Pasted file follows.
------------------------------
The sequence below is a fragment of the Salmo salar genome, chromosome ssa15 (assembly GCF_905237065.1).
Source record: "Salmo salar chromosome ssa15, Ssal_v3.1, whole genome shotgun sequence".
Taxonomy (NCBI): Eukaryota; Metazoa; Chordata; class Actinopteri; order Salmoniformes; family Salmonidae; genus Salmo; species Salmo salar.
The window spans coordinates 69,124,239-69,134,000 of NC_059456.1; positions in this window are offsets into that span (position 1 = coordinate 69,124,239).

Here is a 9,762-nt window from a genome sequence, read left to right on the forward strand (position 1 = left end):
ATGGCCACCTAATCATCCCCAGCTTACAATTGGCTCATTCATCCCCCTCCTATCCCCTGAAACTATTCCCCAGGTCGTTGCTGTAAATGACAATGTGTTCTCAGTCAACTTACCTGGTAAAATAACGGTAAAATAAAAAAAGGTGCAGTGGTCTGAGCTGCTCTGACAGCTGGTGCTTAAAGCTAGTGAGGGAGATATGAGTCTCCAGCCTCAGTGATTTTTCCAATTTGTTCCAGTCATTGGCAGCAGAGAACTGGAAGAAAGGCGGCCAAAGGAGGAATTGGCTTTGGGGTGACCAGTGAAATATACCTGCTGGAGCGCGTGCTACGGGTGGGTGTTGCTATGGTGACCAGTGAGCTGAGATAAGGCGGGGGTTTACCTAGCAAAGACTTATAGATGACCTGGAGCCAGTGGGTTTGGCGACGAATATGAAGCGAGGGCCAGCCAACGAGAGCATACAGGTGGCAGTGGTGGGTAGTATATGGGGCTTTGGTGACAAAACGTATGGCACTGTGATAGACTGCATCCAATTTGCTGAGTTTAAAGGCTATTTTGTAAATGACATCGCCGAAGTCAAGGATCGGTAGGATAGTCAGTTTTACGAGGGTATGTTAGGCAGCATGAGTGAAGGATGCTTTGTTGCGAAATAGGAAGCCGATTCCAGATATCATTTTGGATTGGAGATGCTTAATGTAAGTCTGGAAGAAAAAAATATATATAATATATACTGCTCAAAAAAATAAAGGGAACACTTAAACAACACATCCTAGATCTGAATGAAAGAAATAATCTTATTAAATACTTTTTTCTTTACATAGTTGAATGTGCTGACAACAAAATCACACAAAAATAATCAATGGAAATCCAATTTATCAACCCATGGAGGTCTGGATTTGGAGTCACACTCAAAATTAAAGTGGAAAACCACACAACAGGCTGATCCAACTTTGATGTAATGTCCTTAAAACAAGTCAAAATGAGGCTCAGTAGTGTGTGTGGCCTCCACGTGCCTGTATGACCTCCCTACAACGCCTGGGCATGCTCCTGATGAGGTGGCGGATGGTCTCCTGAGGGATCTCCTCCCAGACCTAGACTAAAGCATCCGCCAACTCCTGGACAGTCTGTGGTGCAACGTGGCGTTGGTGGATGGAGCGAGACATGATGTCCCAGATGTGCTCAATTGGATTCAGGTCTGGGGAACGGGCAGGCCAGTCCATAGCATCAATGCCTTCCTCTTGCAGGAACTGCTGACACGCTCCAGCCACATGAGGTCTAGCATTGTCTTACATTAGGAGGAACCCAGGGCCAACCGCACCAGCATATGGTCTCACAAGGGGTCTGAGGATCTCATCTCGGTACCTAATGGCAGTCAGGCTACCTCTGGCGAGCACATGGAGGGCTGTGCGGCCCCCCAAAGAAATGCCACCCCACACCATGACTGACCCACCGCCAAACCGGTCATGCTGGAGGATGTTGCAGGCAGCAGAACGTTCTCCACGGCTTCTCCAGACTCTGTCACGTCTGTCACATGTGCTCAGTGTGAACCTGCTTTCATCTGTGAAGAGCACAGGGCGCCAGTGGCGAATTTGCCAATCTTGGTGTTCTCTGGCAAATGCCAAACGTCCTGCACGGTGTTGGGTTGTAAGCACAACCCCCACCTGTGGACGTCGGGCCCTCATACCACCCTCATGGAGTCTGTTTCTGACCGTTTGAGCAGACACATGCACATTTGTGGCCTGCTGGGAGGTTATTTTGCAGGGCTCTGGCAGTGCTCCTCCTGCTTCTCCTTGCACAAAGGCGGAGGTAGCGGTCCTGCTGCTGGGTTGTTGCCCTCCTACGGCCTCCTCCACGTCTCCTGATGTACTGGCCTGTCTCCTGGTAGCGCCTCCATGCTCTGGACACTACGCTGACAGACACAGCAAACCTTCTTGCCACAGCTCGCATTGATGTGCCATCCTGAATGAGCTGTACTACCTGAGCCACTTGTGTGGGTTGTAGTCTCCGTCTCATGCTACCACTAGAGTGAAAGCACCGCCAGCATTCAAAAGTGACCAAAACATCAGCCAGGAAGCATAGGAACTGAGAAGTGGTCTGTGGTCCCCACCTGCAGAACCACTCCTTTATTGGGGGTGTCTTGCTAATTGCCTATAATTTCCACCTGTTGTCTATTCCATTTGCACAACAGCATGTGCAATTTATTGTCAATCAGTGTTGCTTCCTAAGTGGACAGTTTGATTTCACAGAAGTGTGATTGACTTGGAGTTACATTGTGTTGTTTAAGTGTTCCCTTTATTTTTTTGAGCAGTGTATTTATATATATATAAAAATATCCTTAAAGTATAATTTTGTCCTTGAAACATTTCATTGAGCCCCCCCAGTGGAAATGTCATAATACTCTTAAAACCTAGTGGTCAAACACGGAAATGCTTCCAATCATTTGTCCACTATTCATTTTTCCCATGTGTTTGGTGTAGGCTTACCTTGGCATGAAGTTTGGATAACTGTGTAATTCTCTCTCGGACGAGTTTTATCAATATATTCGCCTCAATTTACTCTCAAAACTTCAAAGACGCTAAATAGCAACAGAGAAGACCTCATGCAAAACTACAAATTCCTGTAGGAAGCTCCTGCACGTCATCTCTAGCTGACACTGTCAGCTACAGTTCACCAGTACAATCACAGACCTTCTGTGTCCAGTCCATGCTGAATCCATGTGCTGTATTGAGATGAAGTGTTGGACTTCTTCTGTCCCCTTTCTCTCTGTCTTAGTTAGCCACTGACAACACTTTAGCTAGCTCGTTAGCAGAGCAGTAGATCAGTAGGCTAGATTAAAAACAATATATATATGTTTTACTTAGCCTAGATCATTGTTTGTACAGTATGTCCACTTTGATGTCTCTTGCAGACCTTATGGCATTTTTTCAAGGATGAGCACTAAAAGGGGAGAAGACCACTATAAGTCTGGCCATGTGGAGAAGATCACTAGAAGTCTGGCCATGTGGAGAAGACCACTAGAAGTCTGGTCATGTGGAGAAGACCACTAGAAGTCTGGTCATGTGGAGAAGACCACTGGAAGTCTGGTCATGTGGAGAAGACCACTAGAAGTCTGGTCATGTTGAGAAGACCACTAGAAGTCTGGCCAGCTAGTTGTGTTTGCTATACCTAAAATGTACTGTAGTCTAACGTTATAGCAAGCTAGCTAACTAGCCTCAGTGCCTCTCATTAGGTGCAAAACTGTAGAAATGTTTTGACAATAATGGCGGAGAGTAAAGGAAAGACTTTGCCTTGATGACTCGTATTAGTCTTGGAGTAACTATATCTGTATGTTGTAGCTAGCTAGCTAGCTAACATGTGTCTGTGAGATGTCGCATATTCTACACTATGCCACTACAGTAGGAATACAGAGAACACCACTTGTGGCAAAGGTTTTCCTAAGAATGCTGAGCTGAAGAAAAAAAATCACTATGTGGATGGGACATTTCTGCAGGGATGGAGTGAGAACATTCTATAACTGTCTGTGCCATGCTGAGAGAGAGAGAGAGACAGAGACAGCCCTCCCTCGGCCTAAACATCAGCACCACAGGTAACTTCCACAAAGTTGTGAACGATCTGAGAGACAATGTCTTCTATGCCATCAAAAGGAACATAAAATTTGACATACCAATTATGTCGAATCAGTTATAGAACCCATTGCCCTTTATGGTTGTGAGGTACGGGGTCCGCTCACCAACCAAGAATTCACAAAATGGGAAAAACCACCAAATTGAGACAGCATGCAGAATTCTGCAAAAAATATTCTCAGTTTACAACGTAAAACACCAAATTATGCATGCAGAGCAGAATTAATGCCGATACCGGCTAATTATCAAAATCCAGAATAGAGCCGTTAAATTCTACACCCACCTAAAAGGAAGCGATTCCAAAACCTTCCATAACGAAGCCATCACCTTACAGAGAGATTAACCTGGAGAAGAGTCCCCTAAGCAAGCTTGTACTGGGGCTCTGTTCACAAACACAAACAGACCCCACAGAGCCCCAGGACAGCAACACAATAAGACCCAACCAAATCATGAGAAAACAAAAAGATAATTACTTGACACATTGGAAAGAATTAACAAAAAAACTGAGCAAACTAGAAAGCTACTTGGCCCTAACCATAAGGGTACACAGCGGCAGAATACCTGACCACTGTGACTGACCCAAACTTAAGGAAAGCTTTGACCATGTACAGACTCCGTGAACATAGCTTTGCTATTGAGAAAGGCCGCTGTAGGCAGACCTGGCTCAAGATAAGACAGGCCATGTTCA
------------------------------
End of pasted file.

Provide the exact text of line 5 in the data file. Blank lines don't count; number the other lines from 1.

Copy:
Here is a 9,762-nt window from a genome sequence, read left to right on the forward strand (position 1 = left end):